She further states “in certain contexts, they have promoted the commercial interests of the multinational pharmaceutical industry over the interests of patients in receiving much needed medicines or treatments”. According to her “the members are the main beneficiaries, non-members have been subject to distributional effects that are to their detriment”.
WHO’s involvement in ICH activities raises serious concerns on conflict of interest with regard to WHO’s role in the norms and standard setting related to medicines (See TWN Info Service mailing dated 19 May 2014: “WHO alliance with industry raises concerns over medicine regulation”.)
The adopted resolution amended the preamble paragraph of the version from the Executive Board that contained a reference to ICH. The preamble originally stated: “Also noting with appreciation the ongoing collaboration between some national regulatory authorities, including at the global level, in setting standards, including the International Conference on Harmonisation of Technical Requirements for Registration of Pharmaceuticals for Human Use among others, and encouraging a continued emphasis of effort in strengthening regulatory systems in accordance with WHO principles and guidelines”. The amended preamble reads” “noting the ongoing collaboration between national and regional promoting cooperation among authorities at the regional and global level”.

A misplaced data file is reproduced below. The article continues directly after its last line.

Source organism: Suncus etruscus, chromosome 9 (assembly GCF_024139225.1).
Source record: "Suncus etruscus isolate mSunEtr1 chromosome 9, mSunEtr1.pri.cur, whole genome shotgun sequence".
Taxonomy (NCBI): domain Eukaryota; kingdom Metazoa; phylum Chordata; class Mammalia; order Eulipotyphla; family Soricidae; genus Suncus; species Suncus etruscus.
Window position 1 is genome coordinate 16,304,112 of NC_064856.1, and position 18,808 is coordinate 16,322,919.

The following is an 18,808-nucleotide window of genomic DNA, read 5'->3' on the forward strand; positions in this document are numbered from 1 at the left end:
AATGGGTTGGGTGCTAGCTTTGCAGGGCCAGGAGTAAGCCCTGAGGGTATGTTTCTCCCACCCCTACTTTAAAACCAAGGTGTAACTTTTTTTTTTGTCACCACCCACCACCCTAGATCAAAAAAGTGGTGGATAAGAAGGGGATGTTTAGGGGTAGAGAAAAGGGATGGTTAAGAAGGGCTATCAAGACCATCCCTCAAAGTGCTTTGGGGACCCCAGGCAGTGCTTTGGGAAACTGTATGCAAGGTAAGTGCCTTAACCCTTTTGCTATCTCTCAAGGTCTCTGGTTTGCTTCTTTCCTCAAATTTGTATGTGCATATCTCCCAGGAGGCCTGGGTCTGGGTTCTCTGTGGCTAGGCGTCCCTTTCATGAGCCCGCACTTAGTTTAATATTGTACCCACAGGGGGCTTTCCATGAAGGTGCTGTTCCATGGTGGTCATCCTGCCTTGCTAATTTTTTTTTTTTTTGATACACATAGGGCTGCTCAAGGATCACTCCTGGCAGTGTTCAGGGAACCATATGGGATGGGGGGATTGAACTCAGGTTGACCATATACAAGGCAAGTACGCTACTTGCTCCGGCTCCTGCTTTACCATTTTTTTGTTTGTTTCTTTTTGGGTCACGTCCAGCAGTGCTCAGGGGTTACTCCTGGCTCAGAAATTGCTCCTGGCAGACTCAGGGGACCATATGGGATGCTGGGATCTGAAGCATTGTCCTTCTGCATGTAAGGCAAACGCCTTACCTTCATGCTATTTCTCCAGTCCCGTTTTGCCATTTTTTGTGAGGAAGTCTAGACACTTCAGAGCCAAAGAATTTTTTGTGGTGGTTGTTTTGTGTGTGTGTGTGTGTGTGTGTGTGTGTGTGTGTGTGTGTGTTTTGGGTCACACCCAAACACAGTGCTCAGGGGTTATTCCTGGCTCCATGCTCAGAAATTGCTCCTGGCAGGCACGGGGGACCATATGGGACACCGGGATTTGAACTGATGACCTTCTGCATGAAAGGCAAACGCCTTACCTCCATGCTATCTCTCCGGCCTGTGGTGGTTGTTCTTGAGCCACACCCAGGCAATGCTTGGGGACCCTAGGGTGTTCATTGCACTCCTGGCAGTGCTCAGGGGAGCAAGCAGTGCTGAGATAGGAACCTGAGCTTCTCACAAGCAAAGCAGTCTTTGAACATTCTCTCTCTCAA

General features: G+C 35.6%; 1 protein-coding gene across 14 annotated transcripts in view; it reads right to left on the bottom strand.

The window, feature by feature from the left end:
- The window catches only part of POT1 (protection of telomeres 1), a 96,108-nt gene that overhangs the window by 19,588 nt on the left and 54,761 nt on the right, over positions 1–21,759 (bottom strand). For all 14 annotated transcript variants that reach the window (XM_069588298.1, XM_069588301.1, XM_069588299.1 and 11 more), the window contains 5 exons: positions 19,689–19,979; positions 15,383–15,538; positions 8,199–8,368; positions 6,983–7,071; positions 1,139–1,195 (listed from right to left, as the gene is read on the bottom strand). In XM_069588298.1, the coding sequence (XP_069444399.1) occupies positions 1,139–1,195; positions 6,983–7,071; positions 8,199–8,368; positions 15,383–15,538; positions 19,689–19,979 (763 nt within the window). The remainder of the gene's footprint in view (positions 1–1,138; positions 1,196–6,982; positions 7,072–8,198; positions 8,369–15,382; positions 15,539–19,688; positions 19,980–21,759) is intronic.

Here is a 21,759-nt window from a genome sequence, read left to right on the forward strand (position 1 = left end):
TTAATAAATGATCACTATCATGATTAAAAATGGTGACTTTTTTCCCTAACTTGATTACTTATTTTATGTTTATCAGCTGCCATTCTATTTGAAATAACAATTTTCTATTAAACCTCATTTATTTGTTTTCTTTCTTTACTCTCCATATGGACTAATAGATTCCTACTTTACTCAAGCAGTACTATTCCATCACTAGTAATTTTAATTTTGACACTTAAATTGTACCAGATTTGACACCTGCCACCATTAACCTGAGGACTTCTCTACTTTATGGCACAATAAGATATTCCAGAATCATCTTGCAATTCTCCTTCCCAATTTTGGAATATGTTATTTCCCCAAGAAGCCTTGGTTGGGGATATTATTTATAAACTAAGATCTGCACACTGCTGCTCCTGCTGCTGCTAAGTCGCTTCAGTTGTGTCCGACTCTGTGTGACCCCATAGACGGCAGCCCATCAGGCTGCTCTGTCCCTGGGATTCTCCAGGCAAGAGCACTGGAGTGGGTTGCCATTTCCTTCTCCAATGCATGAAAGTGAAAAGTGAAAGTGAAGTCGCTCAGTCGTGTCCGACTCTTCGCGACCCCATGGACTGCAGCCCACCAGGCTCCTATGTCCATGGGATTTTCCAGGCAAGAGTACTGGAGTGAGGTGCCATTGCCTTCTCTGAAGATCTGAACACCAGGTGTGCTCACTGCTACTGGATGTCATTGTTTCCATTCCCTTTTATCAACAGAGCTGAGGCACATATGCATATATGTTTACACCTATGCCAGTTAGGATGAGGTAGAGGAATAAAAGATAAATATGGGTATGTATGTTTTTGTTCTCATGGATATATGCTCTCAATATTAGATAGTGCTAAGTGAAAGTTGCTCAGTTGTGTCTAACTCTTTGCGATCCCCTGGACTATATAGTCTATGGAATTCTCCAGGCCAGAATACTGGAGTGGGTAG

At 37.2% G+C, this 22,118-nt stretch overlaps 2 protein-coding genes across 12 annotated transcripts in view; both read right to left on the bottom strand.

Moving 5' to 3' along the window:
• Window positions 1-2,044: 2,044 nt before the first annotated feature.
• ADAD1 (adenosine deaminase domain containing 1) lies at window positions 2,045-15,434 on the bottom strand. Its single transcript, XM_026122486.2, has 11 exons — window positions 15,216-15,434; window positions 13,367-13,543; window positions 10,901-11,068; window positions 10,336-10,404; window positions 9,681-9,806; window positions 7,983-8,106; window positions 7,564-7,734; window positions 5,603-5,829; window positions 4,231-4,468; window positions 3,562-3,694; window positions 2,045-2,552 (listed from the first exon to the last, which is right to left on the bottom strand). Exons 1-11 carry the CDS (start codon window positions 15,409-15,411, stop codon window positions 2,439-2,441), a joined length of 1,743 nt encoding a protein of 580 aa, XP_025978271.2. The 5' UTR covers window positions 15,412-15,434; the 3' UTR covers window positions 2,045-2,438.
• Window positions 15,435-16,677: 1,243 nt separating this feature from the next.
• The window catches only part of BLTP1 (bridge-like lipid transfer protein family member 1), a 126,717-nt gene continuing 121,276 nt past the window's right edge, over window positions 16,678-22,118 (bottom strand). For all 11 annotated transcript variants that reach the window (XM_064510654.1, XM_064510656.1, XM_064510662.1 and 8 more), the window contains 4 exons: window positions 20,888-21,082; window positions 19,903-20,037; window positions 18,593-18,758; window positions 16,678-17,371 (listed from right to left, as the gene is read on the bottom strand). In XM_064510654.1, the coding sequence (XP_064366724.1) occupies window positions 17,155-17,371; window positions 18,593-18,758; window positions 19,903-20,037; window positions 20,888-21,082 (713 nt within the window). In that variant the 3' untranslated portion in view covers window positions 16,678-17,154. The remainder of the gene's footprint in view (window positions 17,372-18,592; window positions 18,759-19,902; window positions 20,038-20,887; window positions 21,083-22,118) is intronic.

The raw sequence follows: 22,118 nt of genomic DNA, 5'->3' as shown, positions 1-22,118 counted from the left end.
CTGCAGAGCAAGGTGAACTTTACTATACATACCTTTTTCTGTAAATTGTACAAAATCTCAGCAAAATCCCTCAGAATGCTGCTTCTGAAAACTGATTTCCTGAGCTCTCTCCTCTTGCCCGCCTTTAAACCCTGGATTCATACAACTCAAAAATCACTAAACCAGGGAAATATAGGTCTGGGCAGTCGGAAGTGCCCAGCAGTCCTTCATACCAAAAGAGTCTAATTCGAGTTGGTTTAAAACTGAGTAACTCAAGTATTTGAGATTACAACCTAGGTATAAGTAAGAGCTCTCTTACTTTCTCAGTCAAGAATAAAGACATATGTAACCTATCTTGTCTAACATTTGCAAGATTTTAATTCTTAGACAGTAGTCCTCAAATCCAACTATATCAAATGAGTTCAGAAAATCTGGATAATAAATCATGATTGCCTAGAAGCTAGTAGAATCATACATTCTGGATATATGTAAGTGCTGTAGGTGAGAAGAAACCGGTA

Operational Paragraph 1 (f) was also amended, which originally urges Member States to strengthen national regulatory systems by, as appropriate, “implementing relevant guidance and science-based outputs of international regulatory harmonization and convergence efforts such as, where applicable, the Conference on Harmonisation of Technical Requirements for Registration of Pharmaceuticals for Human Use”.